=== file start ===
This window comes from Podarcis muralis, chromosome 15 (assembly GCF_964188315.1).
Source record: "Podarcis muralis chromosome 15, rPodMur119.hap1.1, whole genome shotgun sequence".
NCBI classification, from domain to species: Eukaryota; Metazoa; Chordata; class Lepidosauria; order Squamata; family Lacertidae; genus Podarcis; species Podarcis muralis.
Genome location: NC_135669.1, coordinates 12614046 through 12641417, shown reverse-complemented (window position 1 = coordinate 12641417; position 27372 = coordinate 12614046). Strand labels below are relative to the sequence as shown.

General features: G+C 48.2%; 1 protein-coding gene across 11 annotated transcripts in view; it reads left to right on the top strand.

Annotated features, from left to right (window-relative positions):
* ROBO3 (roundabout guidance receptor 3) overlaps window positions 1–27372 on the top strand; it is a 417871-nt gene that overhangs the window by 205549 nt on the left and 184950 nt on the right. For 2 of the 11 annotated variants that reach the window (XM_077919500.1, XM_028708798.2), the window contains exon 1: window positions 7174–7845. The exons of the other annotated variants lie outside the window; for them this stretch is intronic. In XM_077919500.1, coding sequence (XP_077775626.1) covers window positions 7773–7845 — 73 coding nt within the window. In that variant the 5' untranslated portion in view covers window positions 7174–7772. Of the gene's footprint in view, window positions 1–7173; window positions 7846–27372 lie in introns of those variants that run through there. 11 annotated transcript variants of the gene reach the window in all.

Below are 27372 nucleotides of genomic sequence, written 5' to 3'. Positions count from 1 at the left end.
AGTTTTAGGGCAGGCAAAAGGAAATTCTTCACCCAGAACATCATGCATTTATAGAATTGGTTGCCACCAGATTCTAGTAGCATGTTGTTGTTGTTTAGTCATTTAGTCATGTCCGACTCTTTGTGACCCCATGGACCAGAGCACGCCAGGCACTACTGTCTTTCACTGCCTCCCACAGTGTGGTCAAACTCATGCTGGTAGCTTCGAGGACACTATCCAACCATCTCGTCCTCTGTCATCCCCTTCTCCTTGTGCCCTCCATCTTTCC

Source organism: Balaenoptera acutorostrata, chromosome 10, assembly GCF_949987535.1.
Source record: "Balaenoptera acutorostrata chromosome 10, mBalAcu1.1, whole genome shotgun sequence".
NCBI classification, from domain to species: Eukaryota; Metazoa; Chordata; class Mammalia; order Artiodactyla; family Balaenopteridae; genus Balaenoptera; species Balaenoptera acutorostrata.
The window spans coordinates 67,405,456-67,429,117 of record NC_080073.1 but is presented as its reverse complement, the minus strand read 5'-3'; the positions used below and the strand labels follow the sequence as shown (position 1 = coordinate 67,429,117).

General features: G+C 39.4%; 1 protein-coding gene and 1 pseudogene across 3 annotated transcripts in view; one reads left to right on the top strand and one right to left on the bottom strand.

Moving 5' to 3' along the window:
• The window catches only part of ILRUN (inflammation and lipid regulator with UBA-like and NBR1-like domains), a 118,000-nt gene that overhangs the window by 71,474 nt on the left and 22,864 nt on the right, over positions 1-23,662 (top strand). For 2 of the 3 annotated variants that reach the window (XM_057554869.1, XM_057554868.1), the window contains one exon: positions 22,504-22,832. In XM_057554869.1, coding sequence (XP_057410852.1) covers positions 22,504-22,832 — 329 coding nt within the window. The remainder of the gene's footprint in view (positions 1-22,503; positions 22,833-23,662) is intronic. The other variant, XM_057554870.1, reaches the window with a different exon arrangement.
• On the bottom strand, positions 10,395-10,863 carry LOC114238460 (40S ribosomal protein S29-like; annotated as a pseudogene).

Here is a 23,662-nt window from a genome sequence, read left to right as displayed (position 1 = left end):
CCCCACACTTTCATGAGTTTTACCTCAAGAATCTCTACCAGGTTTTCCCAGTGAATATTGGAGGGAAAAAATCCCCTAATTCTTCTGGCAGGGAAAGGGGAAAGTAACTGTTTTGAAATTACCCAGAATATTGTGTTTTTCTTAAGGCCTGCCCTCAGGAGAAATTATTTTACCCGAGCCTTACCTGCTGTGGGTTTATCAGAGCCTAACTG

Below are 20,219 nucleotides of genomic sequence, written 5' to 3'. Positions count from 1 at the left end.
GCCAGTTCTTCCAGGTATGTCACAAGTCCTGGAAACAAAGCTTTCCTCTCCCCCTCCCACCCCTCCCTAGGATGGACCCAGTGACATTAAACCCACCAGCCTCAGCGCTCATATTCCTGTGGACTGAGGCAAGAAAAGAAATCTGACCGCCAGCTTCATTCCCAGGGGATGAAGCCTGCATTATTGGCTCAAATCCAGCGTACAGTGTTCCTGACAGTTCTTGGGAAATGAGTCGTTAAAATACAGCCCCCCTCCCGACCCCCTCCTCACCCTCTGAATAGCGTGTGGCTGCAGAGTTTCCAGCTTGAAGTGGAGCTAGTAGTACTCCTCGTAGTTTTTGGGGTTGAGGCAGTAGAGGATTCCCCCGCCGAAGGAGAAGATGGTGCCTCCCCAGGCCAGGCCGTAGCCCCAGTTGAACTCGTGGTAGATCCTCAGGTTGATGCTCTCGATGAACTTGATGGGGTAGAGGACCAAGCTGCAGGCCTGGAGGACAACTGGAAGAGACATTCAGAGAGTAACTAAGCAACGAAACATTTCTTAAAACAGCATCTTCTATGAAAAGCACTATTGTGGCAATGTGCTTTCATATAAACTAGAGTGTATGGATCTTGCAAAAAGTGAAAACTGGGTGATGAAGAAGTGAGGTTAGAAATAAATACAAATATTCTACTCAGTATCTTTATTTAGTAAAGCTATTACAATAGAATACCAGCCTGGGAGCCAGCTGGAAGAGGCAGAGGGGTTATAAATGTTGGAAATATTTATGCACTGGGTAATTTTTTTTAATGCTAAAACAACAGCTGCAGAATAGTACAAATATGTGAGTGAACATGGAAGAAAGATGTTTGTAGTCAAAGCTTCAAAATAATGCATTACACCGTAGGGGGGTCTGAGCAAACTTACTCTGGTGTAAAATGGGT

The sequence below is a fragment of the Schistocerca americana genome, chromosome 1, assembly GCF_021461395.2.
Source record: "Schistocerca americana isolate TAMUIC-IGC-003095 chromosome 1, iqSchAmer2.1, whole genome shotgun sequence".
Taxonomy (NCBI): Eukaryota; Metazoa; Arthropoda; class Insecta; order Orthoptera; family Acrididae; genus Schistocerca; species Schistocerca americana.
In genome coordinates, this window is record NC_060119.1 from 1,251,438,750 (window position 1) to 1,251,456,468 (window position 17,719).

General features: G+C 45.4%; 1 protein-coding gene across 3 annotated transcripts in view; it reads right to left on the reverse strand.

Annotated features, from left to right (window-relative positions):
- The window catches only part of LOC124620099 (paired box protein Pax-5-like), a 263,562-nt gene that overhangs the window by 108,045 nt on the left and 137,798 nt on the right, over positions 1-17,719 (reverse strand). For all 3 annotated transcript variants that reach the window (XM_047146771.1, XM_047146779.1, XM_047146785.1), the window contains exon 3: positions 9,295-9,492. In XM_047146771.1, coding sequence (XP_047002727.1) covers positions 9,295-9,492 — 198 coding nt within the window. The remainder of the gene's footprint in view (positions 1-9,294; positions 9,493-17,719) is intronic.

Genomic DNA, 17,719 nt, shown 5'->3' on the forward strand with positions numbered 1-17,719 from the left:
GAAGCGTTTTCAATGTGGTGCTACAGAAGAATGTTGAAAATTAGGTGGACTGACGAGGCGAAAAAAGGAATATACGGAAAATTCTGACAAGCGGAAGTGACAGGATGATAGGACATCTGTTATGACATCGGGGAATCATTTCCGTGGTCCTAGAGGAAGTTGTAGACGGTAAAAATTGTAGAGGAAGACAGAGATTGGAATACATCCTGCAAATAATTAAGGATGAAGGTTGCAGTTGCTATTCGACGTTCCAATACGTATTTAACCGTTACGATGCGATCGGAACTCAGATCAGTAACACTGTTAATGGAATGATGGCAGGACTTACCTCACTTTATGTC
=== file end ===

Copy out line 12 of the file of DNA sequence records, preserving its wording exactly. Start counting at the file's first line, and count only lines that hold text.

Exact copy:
NCBI classification, from domain to species: Eukaryota; Metazoa; Chordata; class Mammalia; order Artiodactyla; family Balaenopteridae; genus Balaenoptera; species Balaenoptera acutorostrata.